Fast as a GAZelle
By Luis Enrique Gonzalez Muñoz
HAVANA TIMES – This year has brought some changes in the streets of the Cuban capital, and it is that these have been colored with a very striking yellow tone. This is due to the entry into the country of new public transport vehicles.
Imported from Russia, from the same vehicle maker that sent the old trucks to the Island back in the Soviet days, the GAZelle minibuses, of thirteen passenger seats, have arrived to reign over the main arteries of Havana.
The drivers lease the vehicles. They have to have a bank account with an amount of one thousand two hundred CUC [some 50 times the salary of the average Cuban professional].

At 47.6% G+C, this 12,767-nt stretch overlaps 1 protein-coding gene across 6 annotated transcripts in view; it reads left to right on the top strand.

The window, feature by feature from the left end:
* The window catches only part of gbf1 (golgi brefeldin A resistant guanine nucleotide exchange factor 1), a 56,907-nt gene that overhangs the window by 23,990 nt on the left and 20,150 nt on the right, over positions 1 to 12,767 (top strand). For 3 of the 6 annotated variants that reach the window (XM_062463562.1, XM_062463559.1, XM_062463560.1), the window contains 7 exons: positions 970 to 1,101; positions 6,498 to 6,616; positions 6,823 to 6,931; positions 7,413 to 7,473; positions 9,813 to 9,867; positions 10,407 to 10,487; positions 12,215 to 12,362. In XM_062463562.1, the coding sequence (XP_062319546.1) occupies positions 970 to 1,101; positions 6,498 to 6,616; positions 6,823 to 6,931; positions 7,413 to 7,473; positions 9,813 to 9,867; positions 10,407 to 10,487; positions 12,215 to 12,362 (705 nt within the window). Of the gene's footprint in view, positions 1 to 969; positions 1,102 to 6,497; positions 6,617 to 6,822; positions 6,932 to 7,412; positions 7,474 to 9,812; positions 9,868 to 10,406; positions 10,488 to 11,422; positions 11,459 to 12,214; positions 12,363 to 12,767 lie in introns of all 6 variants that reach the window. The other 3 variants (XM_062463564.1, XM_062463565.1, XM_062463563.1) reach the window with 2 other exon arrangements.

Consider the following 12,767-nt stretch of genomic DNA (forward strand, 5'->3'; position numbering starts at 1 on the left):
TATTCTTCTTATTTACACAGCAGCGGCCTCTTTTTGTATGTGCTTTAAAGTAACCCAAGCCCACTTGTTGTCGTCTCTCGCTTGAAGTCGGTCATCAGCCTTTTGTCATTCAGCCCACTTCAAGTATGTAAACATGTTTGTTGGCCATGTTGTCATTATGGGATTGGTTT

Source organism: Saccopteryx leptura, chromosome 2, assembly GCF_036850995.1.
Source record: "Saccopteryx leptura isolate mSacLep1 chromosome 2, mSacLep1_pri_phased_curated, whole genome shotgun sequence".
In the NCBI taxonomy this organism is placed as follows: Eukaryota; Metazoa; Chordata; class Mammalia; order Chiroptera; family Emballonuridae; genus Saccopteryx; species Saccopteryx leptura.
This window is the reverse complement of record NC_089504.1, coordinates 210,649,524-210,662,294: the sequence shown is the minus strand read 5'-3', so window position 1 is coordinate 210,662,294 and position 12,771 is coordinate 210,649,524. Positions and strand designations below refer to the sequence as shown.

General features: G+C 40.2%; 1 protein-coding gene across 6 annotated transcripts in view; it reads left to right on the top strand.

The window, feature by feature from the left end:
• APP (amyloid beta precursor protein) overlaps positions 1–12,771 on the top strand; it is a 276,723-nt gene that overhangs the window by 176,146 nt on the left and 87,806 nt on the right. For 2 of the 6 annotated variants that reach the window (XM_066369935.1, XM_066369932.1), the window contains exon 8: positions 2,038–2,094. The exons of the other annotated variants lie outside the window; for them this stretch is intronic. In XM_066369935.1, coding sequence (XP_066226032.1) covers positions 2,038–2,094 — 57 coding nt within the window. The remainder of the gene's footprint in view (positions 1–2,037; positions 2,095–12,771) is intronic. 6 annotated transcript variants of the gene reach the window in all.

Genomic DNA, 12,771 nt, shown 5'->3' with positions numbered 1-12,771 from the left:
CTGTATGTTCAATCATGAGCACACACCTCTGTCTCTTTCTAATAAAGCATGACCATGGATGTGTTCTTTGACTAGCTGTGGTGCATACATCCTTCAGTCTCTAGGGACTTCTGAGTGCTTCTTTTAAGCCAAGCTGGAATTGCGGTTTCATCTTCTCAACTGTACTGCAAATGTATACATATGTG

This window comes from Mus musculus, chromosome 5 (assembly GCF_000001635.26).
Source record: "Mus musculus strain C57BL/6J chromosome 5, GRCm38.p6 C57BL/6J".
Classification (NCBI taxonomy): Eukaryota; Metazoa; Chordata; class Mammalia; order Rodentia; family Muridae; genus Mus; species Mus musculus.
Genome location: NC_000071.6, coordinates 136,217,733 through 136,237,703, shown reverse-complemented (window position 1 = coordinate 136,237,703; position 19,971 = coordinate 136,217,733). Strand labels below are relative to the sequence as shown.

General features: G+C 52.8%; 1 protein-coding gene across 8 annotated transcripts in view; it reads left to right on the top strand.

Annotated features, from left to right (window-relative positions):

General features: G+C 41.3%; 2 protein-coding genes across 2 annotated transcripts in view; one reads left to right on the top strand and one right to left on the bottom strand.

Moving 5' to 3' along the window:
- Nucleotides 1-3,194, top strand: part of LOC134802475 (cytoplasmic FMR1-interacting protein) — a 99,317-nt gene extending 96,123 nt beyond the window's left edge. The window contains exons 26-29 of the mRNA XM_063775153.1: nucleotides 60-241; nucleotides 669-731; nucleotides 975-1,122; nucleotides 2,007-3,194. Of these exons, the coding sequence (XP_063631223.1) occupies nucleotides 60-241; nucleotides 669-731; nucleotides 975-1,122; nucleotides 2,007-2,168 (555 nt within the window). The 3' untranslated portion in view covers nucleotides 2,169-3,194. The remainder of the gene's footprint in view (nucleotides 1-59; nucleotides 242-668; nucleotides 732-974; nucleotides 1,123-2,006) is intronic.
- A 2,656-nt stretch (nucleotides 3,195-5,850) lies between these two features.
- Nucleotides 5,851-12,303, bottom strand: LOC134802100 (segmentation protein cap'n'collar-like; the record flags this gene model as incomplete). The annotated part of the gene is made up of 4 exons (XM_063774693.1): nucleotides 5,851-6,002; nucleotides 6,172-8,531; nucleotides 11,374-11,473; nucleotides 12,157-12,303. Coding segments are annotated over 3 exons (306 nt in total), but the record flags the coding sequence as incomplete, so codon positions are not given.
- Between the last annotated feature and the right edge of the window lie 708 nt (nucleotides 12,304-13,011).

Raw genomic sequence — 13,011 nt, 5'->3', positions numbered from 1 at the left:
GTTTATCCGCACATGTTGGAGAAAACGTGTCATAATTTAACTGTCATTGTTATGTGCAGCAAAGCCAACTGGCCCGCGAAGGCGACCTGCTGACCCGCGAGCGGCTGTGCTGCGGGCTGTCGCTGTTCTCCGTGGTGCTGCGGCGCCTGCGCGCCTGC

The fares vary according to the distance that each passenger travels; if it is the complete route it is fifteen CUP (1 CUC = 24 CUP), if it is two thirds of the route or one third the price is ten and five CUP, respectively.
Every day they are working, since they have to pay the daily rent of thirty-two CUC, even on their day off. On that day, they are free of the established route and can go where they wish, charge the price agreed with the passengers, and can be rented full time to give trips to the provinces that have borders with the capital, Mayabeque, Artemisa, Pinar del Rio and up to Matanzas, but only up to the Cumanayagua bridge.
In interviews for the State TV news the drivers note that, despite the fourteen daily laps as a rule, with the established prices, the work is profitable, because once the amount they have to pay has been completed, everything else that is collected is for them.
I have approached some passengers at the routes beginning and elsewhere, and the opinion is satisfactory in its vast majority. One notes they are always full, which in the absence of many of the old collective taxis is more than positive, because it relieves a lot since the public buses can’t cope.